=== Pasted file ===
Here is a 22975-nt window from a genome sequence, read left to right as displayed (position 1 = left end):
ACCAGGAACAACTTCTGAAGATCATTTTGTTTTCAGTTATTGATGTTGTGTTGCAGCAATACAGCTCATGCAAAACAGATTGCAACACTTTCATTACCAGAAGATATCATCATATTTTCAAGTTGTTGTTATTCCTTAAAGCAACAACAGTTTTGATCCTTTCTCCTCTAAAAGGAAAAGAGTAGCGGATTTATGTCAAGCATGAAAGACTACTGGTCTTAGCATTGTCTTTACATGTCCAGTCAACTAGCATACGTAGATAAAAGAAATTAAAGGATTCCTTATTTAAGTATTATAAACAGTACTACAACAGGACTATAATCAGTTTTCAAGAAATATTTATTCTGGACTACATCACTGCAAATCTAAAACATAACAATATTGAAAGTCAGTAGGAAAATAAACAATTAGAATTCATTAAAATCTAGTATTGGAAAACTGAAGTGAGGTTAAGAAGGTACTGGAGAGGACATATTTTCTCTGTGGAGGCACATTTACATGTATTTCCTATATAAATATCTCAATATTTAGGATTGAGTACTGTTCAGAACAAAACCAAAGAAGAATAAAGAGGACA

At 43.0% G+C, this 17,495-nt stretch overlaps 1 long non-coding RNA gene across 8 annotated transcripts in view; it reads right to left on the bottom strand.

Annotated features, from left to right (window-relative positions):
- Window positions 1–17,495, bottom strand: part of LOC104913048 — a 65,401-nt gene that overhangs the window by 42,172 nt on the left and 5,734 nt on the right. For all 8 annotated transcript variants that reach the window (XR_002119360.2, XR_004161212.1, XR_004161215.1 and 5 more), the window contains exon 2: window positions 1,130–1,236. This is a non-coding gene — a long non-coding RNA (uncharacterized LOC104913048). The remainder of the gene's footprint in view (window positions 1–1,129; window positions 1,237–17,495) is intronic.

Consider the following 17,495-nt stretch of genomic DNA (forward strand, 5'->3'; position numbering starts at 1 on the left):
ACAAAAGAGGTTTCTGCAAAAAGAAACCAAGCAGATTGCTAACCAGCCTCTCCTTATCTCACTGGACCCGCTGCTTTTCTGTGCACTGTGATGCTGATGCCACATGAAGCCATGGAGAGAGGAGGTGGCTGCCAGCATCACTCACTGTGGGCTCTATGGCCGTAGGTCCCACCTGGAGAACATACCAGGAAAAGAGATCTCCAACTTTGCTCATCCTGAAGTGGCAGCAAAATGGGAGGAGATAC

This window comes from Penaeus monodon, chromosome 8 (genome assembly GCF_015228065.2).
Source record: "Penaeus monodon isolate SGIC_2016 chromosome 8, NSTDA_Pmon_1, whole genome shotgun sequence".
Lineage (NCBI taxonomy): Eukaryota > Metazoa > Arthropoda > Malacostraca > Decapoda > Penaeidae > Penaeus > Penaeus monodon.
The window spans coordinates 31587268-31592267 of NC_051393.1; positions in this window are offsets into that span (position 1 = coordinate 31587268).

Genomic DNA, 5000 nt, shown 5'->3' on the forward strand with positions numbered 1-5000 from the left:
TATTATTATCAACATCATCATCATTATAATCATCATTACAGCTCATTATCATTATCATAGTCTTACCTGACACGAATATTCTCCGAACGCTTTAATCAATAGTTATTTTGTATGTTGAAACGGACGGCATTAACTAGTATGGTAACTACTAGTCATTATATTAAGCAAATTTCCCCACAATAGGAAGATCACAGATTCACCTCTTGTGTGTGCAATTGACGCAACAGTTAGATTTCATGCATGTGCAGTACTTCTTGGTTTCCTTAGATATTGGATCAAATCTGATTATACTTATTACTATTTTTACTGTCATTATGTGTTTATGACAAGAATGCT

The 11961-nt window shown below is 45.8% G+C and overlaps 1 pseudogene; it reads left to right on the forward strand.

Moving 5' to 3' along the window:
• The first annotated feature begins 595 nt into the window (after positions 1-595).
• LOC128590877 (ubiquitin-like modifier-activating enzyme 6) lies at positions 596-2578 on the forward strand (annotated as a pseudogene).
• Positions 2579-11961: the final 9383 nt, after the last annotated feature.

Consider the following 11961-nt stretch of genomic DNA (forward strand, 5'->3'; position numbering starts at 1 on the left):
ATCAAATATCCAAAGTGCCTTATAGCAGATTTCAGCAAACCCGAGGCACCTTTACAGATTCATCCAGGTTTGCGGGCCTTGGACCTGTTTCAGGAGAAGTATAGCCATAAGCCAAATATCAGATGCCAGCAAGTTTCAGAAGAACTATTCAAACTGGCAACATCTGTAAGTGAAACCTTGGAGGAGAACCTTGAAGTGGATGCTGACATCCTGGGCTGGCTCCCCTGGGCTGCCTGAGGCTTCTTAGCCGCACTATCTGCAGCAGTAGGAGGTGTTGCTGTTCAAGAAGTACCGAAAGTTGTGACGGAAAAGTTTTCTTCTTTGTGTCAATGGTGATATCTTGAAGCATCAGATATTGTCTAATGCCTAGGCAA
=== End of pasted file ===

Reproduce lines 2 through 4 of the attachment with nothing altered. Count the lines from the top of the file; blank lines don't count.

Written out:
ACCAGGAACAACTTCTGAAGATCATTTTGTTTTCAGTTATTGATGTTGTGTTGCAGCAATACAGCTCATGCAAAACAGATTGCAACACTTTCATTACCAGAAGATATCATCATATTTTCAAGTTGTTGTTATTCCTTAAAGCAACAACAGTTTTGATCCTTTCTCCTCTAAAAGGAAAAGAGTAGCGGATTTATGTCAAGCATGAAAGACTACTGGTCTTAGCATTGTCTTTACATGTCCAGTCAACTAGCATACGTAGATAAAAGAAATTAAAGGATTCCTTATTTAAGTATTATAAACAGTACTACAACAGGACTATAATCAGTTTTCAAGAAATATTTATTCTGGACTACATCACTGCAAATCTAAAACATAACAATATTGAAAGTCAGTAGGAAAATAAACAATTAGAATTCATTAAAATCTAGTATTGGAAAACTGAAGTGAGGTTAAGAAGGTACTGGAGAGGACATATTTTCTCTGTGGAGGCACATTTACATGTATTTCCTATATAAATATCTCAATATTTAGGATTGAGTACTGTTCAGAACAAAACCAAAGAAGAATAAAGAGGACA

At 43.0% G+C, this 17,495-nt stretch overlaps 1 long non-coding RNA gene across 8 annotated transcripts in view; it reads right to left on the bottom strand.

Annotated features, from left to right (window-relative positions):